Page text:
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Wednesday, 26 March 2014

The Grand Budapest Hotel guide to Eastern Europe

Director Wes Anderson’s highly anticipated latest creation, TheGrand Budapest Hotel, boasts an all-
star cast including Ralph Fiennes, Adrien Brody, Willem Dafoe and Jude Law. This 1930s caper is set in an imaginary Eastern European principality called Zubrowka, in the striking pink alpine hotel that lends its name to the title.

Whilst you may not be able to visit Zubrowka in real life, the movie presents a glimpse into the ambience of some of Eastern Europe’s most historic destinations and a sense of nostalgia for a time between the two world wars, when the region thrived and flourished. To learn more about the movie and its inspirations, here’s a look into some key destinations for The Grand Budapest Hotel tour of Eastern Europe.

Berlin, Germany

Berlin was not only the launch-pad of the movie, which opened at the city’s film festival, but it was also one of the key filming locations. Visitors to the city can enjoy their own tour to learn about the city’s colourful history.

Learn about the East/West split at the Berlin Wall by visiting Checkpoint Charlie, where many East Berliners tried to escape to the West. The monumental Brandenburg Gate has been a key site for a number of major historical events and is one of the city’s most impressive landmarks – it’s now seen as a symbol of Germany’s tumultuous past as well as European peace and unity.
Not just for history lovers, Berlin offers a fun contemporary art scene, as well as plenty of options for shopaholics and foodies too (not to mention a world-famous nightlife scene).

Görlitz, Germany

Another key filming location for the movie, the bulk of the interiors for the Grand Budapest Hotel were shot on location at the Görlitzer Warenhaus historic shopping centre – an old, disused mall which was converted to represent the hotel.

by cpradi
This isn’t the first movie to use Görlitz as a filming location; scenes from The Reader and Inglourious Basterds were also filmed here, on the German border of Poland and Czech Republic. The impressive collection of Renaissance, Gothic, art nouveau and Baroque architecture (the town has over 3,500 monuments from the last 500 years alone) creates an imposing atmosphere and a visual treat for visitors. 

This friendly town also offers plenty of options for sampling rustic cuisine as well as a good range of accommodation, from hotels to modern apartments.

Prague, Czech Republic

The Grand Budapest Hotel offers an enticing sense of nostalgia for the Old World as decadent Europe is on the verge of giving way to the approach of World War II. Prague suffered its own piques and ruins, which is reflected in the beautiful architecture, music and historical core of the city. At the time of The Grand Budapest Hotel, the Czech capital flourished with a young democracy, before being trampled by the Nazis and Soviets through to the late 1980s.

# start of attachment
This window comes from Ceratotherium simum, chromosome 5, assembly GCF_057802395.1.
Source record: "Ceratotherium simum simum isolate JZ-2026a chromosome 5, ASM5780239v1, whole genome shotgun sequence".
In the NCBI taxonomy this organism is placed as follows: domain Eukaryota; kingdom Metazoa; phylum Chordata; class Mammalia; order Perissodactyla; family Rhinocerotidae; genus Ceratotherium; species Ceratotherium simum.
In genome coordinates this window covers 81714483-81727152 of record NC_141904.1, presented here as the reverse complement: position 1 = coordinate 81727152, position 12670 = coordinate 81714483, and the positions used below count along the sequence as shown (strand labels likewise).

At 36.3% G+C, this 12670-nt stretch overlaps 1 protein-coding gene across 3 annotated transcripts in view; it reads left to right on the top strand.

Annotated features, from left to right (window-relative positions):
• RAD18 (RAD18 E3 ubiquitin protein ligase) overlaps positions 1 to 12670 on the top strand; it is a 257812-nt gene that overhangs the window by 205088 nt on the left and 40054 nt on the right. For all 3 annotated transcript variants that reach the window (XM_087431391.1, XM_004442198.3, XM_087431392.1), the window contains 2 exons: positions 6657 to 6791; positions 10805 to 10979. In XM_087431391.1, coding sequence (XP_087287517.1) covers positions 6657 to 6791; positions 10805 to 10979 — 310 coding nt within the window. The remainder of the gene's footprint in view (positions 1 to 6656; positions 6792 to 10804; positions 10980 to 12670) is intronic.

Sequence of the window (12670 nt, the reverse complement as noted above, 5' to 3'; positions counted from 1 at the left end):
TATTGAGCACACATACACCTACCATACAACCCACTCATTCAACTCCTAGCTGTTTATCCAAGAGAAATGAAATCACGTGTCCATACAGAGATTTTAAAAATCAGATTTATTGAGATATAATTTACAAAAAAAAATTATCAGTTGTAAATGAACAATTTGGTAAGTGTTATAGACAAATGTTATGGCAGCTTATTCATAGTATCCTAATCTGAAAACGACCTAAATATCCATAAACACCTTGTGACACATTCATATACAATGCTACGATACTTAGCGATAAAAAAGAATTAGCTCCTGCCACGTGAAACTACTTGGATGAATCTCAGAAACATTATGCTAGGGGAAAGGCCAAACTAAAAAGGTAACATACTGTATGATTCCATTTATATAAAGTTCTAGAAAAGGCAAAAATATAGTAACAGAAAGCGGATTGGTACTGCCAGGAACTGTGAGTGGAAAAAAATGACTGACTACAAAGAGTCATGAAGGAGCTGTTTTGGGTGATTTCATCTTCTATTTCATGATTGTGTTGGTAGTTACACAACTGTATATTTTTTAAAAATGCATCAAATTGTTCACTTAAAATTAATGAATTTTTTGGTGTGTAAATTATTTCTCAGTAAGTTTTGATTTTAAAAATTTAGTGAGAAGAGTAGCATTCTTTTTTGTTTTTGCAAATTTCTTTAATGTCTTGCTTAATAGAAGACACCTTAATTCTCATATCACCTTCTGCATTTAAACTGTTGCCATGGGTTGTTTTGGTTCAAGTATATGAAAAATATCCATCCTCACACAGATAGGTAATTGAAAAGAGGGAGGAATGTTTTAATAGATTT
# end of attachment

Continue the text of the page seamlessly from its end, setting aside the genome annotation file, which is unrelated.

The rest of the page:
Image Provided by Arthur Guy
Some of the city’s most significant monuments include the Charles Bridge, which dates back to 1357, and Prague Castle, the largest castle complex in the world. The area’s mixed past means that visitors can expect to see signs of the Holy Roman Empire, the Bohemian Empire, the Nazis and the Communists. However, it’s not just for its history that the city is renowned; its beer is considered by many to be some of the best in the world and its nightlife draws visitors from all over the world.

Budapest, Hungary

As Budapest is name-checked in the title of the film, it deserves a proud place in any The Grand Budapest Hotel round up. The city is the capital and largest city in Hungary and is historically two cities rolled into one. With west-bank Buda and east-bank Pest situated on different sides of the Danube River, unification in 1873 has created an exotic blend of history, art, culture and entertainment.

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Visitors can enjoy experiencing the Hungarian beerhouses, or tasting some of the country’s typical goulash dishes – perhaps even a cruise down the Danube to see both sides of the city. The city’s spa and thermal baths are ideal for unwinding, following a day of exploring the historic streets and monuments. Popular attractions include the Royal Palace, the Chain Bridge and the colourful Church of St. Matthias.

Vienna, Austria 

Grand Budapest Director, Wes Anderson, has cited Stefan Zweig, an early 20th-century Austrian writer as inspiration for the film. Zweig wrote extensively about Europe before it became overrun by fascism, which has led to the sense of nostalgia throughout the movie. Zweig himself lived and studied in Vienna before fleeing during the Nazi invasion and visitors today can walk around the city viewing the city in his footsteps. You can view the archive of his works at the District Museum Josefstadt, visit his birthplace on Schottentor 14 or explore the 8th district where he lived during his studies.

Image provided by Arian Zwegers
The city is also known for its Viennese coffee and delicious pastries, strudels and schnitzels, so there’s plenty to please food and drink lovers. The impressive St. Stephen’s Cathdral (or Stephansdom) is an imposing example of the city’s beautiful architecture and the many museums – like the Vienna Museum of Art and the Wien Museum – are an ideal attraction for culture vultures.

How to travel Eastern Europe

You can easily experience all of these fascinating destinations in one trip, as they are all located on each others’ borders. Perhaps consider a coach tour, like Contiki’s 13 day EasternRoad tour – these coach trips take in all of the key historic sites to inspire your own The Grand Budapest Hotel adventure.